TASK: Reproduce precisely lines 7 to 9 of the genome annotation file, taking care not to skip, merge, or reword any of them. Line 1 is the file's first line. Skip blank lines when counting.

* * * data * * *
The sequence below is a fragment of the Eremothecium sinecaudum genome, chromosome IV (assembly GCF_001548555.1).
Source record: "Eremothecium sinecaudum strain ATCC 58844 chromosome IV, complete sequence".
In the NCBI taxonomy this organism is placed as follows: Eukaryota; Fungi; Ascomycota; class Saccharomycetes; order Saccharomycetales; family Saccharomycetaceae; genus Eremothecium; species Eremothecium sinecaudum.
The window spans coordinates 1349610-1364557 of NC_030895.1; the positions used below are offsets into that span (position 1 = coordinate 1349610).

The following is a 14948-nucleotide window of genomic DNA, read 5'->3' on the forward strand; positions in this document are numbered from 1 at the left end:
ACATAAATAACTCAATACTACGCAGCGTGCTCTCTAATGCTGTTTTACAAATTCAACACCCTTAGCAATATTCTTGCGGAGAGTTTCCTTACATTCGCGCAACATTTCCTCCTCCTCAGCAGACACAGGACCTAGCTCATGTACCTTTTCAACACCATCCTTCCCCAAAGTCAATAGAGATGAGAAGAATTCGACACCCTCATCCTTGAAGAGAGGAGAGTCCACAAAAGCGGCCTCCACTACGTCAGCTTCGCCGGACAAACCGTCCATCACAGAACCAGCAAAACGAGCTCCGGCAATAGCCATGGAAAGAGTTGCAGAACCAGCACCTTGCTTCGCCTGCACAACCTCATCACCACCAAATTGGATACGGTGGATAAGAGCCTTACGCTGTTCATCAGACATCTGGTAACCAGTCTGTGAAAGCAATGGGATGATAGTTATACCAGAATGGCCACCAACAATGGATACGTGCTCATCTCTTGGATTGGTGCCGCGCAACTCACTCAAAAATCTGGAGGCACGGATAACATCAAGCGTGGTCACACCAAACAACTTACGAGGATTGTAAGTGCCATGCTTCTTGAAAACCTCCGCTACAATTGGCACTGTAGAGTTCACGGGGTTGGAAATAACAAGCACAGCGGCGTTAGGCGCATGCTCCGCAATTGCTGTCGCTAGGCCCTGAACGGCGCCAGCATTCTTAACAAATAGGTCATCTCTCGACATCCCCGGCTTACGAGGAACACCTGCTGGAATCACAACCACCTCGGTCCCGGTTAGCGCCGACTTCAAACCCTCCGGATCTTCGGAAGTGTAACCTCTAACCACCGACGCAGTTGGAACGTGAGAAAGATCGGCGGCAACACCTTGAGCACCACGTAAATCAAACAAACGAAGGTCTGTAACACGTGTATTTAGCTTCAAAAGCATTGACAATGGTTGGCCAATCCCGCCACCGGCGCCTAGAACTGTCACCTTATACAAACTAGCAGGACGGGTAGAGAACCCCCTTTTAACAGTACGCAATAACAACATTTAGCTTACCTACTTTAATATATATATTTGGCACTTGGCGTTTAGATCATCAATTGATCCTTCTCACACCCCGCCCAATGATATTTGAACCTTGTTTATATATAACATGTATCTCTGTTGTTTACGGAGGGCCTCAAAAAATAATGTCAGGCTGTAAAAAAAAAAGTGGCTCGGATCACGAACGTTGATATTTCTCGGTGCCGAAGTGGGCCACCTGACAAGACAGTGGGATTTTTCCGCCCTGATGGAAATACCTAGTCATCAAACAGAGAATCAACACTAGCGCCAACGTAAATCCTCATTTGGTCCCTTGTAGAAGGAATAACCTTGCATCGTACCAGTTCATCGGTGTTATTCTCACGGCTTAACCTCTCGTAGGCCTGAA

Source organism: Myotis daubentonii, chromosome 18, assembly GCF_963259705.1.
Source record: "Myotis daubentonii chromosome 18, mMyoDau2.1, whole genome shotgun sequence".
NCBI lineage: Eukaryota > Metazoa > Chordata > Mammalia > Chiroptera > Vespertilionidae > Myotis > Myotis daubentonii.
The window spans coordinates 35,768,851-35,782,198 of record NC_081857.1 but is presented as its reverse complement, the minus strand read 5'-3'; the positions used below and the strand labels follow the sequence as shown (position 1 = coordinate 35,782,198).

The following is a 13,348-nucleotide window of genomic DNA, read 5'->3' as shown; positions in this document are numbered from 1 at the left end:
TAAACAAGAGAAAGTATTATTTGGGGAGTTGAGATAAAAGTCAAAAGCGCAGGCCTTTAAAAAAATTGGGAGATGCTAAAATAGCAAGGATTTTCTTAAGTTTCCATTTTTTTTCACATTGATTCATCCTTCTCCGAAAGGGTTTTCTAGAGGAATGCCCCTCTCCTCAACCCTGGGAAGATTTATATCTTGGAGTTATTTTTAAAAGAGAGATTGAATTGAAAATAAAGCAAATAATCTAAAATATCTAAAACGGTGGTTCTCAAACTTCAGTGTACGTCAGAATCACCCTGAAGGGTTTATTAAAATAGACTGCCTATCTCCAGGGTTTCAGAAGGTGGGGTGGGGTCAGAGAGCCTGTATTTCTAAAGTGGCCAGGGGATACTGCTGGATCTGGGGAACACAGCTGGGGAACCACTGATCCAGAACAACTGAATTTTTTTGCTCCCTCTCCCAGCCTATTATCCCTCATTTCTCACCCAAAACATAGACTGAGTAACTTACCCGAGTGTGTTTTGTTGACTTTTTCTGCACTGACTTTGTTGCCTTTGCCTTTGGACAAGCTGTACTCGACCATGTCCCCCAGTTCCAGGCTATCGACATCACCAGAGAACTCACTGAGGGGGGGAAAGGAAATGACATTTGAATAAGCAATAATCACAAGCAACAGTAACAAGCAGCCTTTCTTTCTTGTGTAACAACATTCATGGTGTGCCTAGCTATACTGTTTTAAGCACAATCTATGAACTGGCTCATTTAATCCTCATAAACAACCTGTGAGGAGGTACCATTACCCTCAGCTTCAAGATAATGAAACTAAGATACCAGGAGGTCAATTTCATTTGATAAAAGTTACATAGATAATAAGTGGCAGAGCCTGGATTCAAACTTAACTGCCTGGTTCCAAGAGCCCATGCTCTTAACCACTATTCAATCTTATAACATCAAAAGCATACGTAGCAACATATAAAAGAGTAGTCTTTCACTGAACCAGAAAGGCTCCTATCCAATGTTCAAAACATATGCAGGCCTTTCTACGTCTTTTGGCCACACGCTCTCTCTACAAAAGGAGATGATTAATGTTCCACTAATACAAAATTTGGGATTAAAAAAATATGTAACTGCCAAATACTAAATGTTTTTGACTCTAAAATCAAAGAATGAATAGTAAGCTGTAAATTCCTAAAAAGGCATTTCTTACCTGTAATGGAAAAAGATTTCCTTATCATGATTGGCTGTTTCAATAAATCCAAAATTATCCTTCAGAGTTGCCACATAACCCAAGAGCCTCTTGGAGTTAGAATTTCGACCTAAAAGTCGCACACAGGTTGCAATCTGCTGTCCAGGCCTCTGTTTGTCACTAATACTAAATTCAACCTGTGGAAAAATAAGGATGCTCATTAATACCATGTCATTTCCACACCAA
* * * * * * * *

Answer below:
Source organism: Myotis daubentonii, chromosome 18, assembly GCF_963259705.1.
Source record: "Myotis daubentonii chromosome 18, mMyoDau2.1, whole genome shotgun sequence".
NCBI lineage: Eukaryota > Metazoa > Chordata > Mammalia > Chiroptera > Vespertilionidae > Myotis > Myotis daubentonii.